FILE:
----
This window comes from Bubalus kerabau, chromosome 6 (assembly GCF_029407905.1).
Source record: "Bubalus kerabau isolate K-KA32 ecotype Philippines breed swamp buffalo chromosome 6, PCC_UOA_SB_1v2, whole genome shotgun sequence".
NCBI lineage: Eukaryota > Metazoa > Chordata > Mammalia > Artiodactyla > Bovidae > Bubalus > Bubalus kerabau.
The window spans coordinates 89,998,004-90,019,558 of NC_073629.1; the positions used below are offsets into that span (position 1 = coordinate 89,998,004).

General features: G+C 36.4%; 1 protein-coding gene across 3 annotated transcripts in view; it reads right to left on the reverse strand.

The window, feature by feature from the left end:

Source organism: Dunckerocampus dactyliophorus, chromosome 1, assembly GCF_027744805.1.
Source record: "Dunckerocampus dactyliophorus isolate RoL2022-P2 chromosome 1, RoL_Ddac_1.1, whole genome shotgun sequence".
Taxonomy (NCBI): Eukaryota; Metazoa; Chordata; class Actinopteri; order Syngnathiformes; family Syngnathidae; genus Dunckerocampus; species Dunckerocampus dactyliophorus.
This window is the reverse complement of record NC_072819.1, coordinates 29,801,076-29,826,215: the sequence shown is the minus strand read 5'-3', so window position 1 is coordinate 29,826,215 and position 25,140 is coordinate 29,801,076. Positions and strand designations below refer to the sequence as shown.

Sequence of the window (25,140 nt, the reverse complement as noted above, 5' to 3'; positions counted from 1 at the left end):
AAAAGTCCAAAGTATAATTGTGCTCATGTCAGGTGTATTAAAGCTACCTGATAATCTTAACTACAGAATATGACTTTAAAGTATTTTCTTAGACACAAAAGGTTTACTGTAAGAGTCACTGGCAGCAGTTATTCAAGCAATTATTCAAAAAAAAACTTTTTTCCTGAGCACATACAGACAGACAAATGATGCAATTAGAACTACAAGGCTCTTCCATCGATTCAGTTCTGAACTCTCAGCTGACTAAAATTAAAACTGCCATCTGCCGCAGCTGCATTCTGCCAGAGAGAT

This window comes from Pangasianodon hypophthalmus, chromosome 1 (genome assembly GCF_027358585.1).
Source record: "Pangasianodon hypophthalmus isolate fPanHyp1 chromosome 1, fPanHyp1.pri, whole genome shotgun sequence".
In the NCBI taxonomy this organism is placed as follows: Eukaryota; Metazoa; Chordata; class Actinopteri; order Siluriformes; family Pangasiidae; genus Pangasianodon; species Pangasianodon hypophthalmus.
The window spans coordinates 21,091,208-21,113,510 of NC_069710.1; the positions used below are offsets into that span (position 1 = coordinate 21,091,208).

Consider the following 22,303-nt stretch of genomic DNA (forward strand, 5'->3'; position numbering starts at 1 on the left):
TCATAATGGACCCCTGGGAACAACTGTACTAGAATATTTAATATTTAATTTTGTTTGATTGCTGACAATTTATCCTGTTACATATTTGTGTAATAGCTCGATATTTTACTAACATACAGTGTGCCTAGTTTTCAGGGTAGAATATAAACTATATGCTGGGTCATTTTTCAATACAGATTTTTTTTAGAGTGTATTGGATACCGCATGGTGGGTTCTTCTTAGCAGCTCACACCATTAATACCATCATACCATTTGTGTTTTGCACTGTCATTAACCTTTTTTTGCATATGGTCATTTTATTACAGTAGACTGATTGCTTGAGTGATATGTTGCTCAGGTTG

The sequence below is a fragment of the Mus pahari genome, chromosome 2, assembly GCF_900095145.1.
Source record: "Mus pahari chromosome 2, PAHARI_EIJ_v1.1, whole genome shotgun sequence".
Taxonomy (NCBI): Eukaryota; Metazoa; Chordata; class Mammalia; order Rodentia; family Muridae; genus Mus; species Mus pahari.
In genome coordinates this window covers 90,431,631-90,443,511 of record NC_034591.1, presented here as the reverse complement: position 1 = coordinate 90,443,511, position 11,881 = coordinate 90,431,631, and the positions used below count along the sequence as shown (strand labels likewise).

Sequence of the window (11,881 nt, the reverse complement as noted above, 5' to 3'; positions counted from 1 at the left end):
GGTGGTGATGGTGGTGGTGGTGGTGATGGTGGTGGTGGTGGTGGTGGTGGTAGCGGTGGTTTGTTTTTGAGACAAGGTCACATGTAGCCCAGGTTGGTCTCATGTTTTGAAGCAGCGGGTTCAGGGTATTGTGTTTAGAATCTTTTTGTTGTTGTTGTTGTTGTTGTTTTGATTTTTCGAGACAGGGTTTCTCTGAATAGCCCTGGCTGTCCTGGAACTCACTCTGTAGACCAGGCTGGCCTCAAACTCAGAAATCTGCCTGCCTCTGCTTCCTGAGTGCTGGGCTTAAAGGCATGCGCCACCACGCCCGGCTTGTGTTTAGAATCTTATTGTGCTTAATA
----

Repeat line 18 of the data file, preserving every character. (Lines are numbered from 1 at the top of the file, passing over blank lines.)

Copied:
TCATAATGGACCCCTGGGAACAACTGTACTAGAATATTTAATATTTAATTTTGTTTGATTGCTGACAATTTATCCTGTTACATATTTGTGTAATAGCTCGATATTTTACTAACATACAGTGTGCCTAGTTTTCAGGGTAGAATATAAACTATATGCTGGGTCATTTTTCAATACAGATTTTTTTTAGAGTGTATTGGATACCGCATGGTGGGTTCTTCTTAGCAGCTCACACCATTAATACCATCATACCATTTGTGTTTTGCACTGTCATTAACCTTTTTTTGCATATGGTCATTTTATTACAGTAGACTGATTGCTTGAGTGATATGTTGCTCAGGTTG